The 21-member working group set up to advise the government's response to the mental health inquiry has been replaced with several more working groups.
But mental health advocates have said the process runs the risk of unnecessarily repeating the inquiry.
The 200-page mental health inquiry report was handed to the government in November. The inquiry panel held more than 400 meetings across New Zealand and had about 5000 submissions.
Robyn Shearer, deputy director general of mental health and addiction, said the Mental Health and Addiction Health Sector Leadership Group (HSLG) was put on hold following criticism of its make-up.
"As the ministry has adopted the hub and spoke model, the group will cease in its role."
The hub and spoke model - which has one central hub, co-ordinated by the Ministry of Health, and nine "spokes" based on key inquiry recommendations - was first proposed in a 14 December email.
The structure was to be co-ordinated by a small co-ordination group, covering lived experience, family-whānau, Māori, Pasifika, NGOs, primary health organisations, and a DHB representative.
"This structure would also include nine working groups, dedicated to responding to each of the Inquiry report's themes," acting deputy director general of mental health and addiction Maree Roberts said in an email to stakeholders.
The groups would "be responsible not only for feeding into advice to government, but for providing leadership and advice on implementation of changes and improvements across the health and social system".
The email reminded readers that the government would formally respond to the inquiry in March 2019 and that the Ministry of Health was working to provide advice.
Ms Shearer, who has recently joined the Ministry of Health, said the leadership group was initially created to help the Ministry interact with key stakeholders.
"It was never intended to be the ministry's main mechanism for feedback following the Inquiry's report.
"The group's primary role in this time was to assist the ministry in planning its engagement approach following the inquiry's release."
However, the December email from Ms Roberts outlining the group's approach showed it had a significant role in gathering feedback.
The first phase was to seek feedback and inform government.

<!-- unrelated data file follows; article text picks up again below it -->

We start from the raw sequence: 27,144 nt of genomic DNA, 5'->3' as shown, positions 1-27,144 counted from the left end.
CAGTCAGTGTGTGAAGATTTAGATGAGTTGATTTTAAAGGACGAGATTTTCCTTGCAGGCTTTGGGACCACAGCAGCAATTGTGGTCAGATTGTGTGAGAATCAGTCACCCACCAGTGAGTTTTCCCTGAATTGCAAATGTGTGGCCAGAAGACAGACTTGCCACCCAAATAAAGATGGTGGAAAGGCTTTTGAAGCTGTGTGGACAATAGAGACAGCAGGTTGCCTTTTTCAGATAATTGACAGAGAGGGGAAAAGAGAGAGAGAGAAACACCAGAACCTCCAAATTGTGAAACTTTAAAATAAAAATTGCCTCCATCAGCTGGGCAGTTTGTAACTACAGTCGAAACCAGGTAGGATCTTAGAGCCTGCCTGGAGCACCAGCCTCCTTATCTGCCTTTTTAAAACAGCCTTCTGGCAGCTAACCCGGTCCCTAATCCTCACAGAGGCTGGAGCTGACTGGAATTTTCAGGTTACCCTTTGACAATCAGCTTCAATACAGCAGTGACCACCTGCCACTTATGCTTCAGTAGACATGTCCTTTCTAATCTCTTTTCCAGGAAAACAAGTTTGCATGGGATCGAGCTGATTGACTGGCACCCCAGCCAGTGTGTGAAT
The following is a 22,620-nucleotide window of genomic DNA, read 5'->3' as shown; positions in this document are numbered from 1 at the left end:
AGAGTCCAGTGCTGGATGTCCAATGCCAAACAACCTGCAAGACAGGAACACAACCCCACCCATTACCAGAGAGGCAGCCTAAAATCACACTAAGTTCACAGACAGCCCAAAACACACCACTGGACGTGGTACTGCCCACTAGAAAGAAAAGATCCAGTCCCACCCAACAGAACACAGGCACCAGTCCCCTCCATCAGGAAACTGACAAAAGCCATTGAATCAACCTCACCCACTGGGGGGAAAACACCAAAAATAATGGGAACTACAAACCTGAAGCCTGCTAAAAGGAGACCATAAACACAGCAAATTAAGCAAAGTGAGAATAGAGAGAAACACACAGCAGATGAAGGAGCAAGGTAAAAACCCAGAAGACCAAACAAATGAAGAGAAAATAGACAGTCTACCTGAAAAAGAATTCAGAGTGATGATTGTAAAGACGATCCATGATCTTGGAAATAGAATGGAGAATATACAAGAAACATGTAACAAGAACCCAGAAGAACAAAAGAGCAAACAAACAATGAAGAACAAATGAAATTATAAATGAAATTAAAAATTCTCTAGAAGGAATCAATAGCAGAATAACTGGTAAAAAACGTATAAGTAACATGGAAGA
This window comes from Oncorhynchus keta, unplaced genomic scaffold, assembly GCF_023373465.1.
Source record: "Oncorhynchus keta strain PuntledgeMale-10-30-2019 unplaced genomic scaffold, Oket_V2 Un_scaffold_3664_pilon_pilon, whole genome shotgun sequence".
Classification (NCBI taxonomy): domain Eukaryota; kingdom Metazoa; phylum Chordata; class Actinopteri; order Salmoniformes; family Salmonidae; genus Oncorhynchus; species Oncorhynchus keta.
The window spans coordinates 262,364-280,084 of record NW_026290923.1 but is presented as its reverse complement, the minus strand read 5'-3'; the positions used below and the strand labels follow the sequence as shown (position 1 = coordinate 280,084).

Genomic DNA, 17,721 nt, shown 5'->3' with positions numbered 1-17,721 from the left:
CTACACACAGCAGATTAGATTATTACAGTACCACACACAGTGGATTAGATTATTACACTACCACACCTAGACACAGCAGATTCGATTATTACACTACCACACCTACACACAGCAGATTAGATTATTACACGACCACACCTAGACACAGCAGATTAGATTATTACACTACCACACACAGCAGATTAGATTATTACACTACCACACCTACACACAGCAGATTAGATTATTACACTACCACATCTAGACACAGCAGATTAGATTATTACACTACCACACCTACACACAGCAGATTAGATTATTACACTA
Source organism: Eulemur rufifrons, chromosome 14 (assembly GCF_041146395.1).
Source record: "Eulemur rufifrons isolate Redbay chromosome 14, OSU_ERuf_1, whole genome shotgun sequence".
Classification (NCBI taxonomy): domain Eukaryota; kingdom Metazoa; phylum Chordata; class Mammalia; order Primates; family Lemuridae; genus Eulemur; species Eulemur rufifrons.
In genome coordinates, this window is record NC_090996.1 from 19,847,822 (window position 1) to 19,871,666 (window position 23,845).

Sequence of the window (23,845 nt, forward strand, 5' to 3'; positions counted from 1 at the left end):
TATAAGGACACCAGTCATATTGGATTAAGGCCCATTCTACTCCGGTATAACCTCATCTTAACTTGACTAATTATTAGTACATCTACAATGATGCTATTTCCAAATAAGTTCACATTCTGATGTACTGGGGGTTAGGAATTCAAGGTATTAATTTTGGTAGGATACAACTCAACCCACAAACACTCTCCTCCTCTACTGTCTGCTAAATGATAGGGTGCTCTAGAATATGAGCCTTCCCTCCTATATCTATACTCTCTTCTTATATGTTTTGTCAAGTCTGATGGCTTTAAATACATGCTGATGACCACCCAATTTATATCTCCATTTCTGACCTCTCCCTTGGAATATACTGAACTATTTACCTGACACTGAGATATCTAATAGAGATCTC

The email suggested hosting small workshops with the public.
A later email from Ms Roberts confirmed Māori hui and national forums - about the themes of the mental health inquiry - would go ahead.
Phase two for the group would involve providing advice on implementing the recommendations between March and June 2019.
This would begin after the government officially responded to the inquiry in March.
In a separate December email, Ms Roberts raised the "risk of repeating the inquiry process" and said some people wanted "a call for action, not more talking".
"Some of the feedback highlighted that the ministry already has enough material, opinions and feedback on issues so further engagement will need to be managed well to avoid potentially frustrating the community."
'Haven't you spent seven months doing that?'
Mental Health Foundation chief executive Shaun Robinson raised concerns.
"Part of our feedback was you have to be really clear what it is you're asking people, otherwise this could look like the inquiry is just carrying on. When do we stop talking and start doing?
"I kind of thought, 'Well, you know, I did tell you!' So it didn't surprise me at all when they said they were going back to the drawing board."
It did not adequately represent Māori and people who lived with mental distress, he said.
"I just put it down to the learning curve from the ministry in re-engaging with these issues."
Mr Robinson said the ministry made a few mistakes in the first steps because they "literally did not have the people".
The foundation did not know who was on the new hub and spoke model but Mr Robinson expected they would still be participating.
He said the replacement structure was "okay" but was concerned that there was no specific group to address Māori mental health.
"I actually think there needs to be some specific mechanism to capture the aspirations and needs and interaction with Māori through the whole process."
There was also confusion among those in the mental health sector about why the government needed to seek more answers when that was the whole purpose of the inquiry.
"I have to admit, when Jacinda Ardern first said 'well, we need to see what people think', I thought 'well haven't you spent seven months doing that'?" Mr Robinson said.
"But there are some pretty significant and far-reaching changes suggested in the inquiry report. If you want to really make those happen, you have to be quite careful."